Some of his pilot friends were recruited by the airlines but Bob Stewart had other ideas. He became a test pilot. They got the money but he had the fun. He was instrumental in bringing the Apache and Blackhawk helicopters into the Army's fleet of airships.
Thermal imaging had been around for a while and Geoff Farrell was very familiar with it. GPS, however, was new and expensive, and no one was familiar with it. Both were integral to the swift victory in Desert Storm. Before his deployment he declined a dose of an experimental drug that was supposed to protect against chemical weapons and he wonders if that drug contributed to Gulf War Syndrome.
He considered it the finest education available. Geoff Farrell went to West Point, where he soaked up all the history and knowledge available there. He was assigned to Europe, where he patrolled the German border as Soviet Communism was dying. There was a brief period of jubilation when the wall came down, then they heard about Saddam Hussein.
During Operation Just Cause, John Le Moyne was assigned to the Joint Special Operations Command (JSOC) as a liaison officer to other agencies. In this capacity, he was able to observe some high level command operations that were very impressive. It was only a short while after this brief conflict that Saddam Hussein began to make noise in the Middle East.
For Geoff Farrell, who fought in Desert Storm with the armored cavalry, it was obvious. It was technology and training that ensured victory. We had a lot of it and the Iraqis had very little. Our weapons had a longer range and, when a sandstorm came up in the middle of a battle, we had GPS and thermal imaging.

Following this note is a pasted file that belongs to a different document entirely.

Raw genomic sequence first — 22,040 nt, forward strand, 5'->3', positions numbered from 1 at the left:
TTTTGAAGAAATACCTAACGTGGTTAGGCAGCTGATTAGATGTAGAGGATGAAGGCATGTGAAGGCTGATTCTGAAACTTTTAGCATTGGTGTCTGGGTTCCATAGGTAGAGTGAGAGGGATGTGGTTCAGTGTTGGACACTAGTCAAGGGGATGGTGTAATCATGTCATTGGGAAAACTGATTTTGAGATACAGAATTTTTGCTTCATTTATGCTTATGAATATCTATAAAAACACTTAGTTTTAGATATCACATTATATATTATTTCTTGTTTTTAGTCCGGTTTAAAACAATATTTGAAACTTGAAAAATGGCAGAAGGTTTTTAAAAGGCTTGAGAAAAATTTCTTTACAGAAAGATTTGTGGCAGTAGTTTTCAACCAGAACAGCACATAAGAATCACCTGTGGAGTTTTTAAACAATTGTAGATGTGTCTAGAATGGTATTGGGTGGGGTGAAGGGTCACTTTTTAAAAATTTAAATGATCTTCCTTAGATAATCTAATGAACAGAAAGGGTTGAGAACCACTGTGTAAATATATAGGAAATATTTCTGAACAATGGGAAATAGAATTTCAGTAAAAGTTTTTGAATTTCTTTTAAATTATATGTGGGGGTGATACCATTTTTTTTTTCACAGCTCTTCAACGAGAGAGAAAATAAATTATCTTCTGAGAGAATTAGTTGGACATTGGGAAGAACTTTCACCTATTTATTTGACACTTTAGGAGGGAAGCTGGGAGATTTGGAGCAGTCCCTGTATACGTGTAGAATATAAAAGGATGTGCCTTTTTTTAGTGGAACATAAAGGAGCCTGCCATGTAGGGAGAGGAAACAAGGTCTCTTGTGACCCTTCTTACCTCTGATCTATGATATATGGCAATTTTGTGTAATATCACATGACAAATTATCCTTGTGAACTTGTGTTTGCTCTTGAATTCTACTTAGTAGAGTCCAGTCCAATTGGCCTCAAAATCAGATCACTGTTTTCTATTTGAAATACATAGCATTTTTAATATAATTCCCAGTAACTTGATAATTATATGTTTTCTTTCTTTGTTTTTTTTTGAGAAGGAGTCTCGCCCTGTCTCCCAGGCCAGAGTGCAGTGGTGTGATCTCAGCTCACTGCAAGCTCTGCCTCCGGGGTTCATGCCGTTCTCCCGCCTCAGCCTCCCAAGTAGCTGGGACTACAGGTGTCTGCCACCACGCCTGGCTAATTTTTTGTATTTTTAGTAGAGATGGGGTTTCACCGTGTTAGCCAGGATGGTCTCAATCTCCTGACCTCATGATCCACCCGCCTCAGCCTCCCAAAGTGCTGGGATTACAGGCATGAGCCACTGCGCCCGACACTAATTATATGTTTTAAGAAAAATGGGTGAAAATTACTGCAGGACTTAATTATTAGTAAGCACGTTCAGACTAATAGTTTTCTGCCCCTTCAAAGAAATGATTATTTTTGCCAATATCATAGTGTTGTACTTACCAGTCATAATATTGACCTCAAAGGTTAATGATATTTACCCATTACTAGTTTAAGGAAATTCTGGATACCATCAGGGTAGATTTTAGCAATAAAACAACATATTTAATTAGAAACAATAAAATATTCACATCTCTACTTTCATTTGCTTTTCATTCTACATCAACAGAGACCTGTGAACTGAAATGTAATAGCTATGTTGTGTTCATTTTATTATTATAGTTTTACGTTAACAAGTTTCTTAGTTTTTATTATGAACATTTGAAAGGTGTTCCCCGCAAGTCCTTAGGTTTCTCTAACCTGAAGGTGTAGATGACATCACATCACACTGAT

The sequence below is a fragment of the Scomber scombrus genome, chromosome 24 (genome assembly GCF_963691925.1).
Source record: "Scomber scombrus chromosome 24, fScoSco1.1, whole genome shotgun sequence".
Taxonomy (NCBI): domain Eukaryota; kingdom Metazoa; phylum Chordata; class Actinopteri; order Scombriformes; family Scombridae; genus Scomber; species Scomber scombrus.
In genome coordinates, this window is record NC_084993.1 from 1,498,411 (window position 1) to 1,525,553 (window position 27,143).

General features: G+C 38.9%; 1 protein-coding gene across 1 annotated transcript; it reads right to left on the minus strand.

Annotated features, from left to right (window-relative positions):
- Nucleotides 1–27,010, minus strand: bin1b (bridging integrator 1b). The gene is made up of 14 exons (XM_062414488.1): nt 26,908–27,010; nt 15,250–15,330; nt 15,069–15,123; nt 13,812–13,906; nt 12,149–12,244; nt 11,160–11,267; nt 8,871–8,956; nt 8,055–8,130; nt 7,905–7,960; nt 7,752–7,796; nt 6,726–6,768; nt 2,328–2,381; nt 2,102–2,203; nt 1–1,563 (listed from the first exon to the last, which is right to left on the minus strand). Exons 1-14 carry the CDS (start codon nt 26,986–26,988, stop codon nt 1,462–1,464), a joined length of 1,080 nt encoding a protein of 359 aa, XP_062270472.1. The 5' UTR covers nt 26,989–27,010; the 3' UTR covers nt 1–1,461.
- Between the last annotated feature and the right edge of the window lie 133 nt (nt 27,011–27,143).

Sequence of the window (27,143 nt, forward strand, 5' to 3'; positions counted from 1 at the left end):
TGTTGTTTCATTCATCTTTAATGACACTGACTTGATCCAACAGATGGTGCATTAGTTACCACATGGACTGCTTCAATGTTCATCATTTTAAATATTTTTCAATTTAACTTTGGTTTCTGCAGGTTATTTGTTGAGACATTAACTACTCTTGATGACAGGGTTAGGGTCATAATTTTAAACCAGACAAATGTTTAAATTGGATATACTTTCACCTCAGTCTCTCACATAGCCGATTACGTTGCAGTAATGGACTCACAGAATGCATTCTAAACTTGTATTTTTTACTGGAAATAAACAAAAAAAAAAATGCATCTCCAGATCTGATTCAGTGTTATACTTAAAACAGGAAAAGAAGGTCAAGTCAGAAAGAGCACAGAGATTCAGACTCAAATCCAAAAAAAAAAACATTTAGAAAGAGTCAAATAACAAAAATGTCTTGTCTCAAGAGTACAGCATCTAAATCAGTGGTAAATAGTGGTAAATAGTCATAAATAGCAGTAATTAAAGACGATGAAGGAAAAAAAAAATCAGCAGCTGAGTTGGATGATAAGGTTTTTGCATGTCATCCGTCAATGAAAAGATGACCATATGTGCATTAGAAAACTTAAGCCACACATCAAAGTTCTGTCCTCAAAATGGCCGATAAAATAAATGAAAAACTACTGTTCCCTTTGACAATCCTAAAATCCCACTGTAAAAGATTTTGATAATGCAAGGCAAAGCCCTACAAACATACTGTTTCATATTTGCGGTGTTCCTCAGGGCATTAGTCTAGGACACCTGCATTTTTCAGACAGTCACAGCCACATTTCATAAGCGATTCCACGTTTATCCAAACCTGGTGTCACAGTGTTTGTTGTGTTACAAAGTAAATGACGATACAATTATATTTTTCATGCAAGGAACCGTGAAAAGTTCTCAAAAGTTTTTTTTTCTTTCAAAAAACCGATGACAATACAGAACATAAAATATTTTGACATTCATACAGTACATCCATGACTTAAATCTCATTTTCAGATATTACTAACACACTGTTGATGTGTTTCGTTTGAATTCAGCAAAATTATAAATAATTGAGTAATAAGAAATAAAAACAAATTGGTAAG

John Le Moyne had come in to Saudi Arabia leading an advance team. Starting from scratch in the desert, in the summer, huge operating bases were established. The locals were amazed at the way the Americans adapted to the environment. It was during this conflict that many innovations in troop care and comfort were devised.
It was near anarchy in Budapest following the fall of the Nazis. Many were starving surrounded by rubble. Bob Ratonyi was overjoyed when his mother returned from a labor camp but then he watched as communists turned Hungary into a Stalinist dictatorship.
Lt. Geoff Farrell was sleeping in the command track when he heard it on the radio. We were at war with Iraq. His armored cavalry unit crossed from Saudi Arabia into Iraq where they were greeted by friendly children in the middle of nowhere.
John Le Moyne never had a bad assignment. That's the way he looked at it, anyway, and it had a lot to do with the excellent leaders he encountered throughout his career. They helped him crack the code on how to win the trust of soldiers.
The rumor was that the Iraqi's Soviet made tanks were superior to ours. Geoff Farrell had this on his mind while rolling across the desert to engage them. Just as they got near, a sandstorm came up. Then the Iraqi artillery began to fall. Then the first Iraqi tank was destroyed, shattering the myth.
The student led march to the parliament building had been exhilarating for Bob Ratonyi and he got up the next morning to go to his classes but there were no streetcars running. Then he saw two dead Russian soldiers in their vehicle. The peaceful march had turned into the bloody Hungarian Uprising. Part 2 of 4.